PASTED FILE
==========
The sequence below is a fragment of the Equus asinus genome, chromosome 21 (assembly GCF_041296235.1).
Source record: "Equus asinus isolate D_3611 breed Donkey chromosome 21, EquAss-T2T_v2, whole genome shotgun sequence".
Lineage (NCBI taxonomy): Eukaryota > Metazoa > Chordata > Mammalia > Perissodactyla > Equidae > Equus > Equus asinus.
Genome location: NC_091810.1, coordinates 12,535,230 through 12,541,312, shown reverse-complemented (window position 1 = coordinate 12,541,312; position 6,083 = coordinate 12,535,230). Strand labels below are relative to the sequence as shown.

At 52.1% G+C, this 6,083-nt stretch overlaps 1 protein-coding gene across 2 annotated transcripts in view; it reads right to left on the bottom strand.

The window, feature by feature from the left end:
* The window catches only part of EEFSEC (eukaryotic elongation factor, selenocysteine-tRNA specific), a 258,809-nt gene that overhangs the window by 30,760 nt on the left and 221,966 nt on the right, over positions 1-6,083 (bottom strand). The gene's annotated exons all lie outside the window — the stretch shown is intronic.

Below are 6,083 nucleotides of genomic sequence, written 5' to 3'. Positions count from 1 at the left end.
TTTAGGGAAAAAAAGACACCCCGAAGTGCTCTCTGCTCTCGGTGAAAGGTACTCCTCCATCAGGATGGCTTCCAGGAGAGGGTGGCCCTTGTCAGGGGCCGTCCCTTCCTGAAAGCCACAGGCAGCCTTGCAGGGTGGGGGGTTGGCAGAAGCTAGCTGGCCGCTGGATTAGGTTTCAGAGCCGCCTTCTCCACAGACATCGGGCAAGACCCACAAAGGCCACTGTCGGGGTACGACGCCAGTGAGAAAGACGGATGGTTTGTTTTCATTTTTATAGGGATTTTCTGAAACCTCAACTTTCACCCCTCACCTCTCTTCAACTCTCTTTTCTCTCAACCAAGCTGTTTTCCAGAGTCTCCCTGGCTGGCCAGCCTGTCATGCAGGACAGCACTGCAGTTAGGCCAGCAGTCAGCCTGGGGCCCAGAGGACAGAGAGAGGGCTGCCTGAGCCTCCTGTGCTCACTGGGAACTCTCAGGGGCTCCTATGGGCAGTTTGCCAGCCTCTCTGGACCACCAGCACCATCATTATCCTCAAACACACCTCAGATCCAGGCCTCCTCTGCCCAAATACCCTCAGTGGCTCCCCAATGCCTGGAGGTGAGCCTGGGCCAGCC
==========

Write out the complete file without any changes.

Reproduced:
The sequence below is a fragment of the Equus asinus genome, chromosome 21 (assembly GCF_041296235.1).
Source record: "Equus asinus isolate D_3611 breed Donkey chromosome 21, EquAss-T2T_v2, whole genome shotgun sequence".
Lineage (NCBI taxonomy): Eukaryota > Metazoa > Chordata > Mammalia > Perissodactyla > Equidae > Equus > Equus asinus.
Genome location: NC_091810.1, coordinates 12,535,230 through 12,541,312, shown reverse-complemented (window position 1 = coordinate 12,541,312; position 6,083 = coordinate 12,535,230). Strand labels below are relative to the sequence as shown.

At 52.1% G+C, this 6,083-nt stretch overlaps 1 protein-coding gene across 2 annotated transcripts in view; it reads right to left on the bottom strand.

The window, feature by feature from the left end:
* The window catches only part of EEFSEC (eukaryotic elongation factor, selenocysteine-tRNA specific), a 258,809-nt gene that overhangs the window by 30,760 nt on the left and 221,966 nt on the right, over positions 1-6,083 (bottom strand). The gene's annotated exons all lie outside the window — the stretch shown is intronic.

Below are 6,083 nucleotides of genomic sequence, written 5' to 3'. Positions count from 1 at the left end.
TTTAGGGAAAAAAAGACACCCCGAAGTGCTCTCTGCTCTCGGTGAAAGGTACTCCTCCATCAGGATGGCTTCCAGGAGAGGGTGGCCCTTGTCAGGGGCCGTCCCTTCCTGAAAGCCACAGGCAGCCTTGCAGGGTGGGGGGTTGGCAGAAGCTAGCTGGCCGCTGGATTAGGTTTCAGAGCCGCCTTCTCCACAGACATCGGGCAAGACCCACAAAGGCCACTGTCGGGGTACGACGCCAGTGAGAAAGACGGATGGTTTGTTTTCATTTTTATAGGGATTTTCTGAAACCTCAACTTTCACCCCTCACCTCTCTTCAACTCTCTTTTCTCTCAACCAAGCTGTTTTCCAGAGTCTCCCTGGCTGGCCAGCCTGTCATGCAGGACAGCACTGCAGTTAGGCCAGCAGTCAGCCTGGGGCCCAGAGGACAGAGAGAGGGCTGCCTGAGCCTCCTGTGCTCACTGGGAACTCTCAGGGGCTCCTATGGGCAGTTTGCCAGCCTCTCTGGACCACCAGCACCATCATTATCCTCAAACACACCTCAGATCCAGGCCTCCTCTGCCCAAATACCCTCAGTGGCTCCCCAATGCCTGGAGGTGAGCCTGGGCCAGCC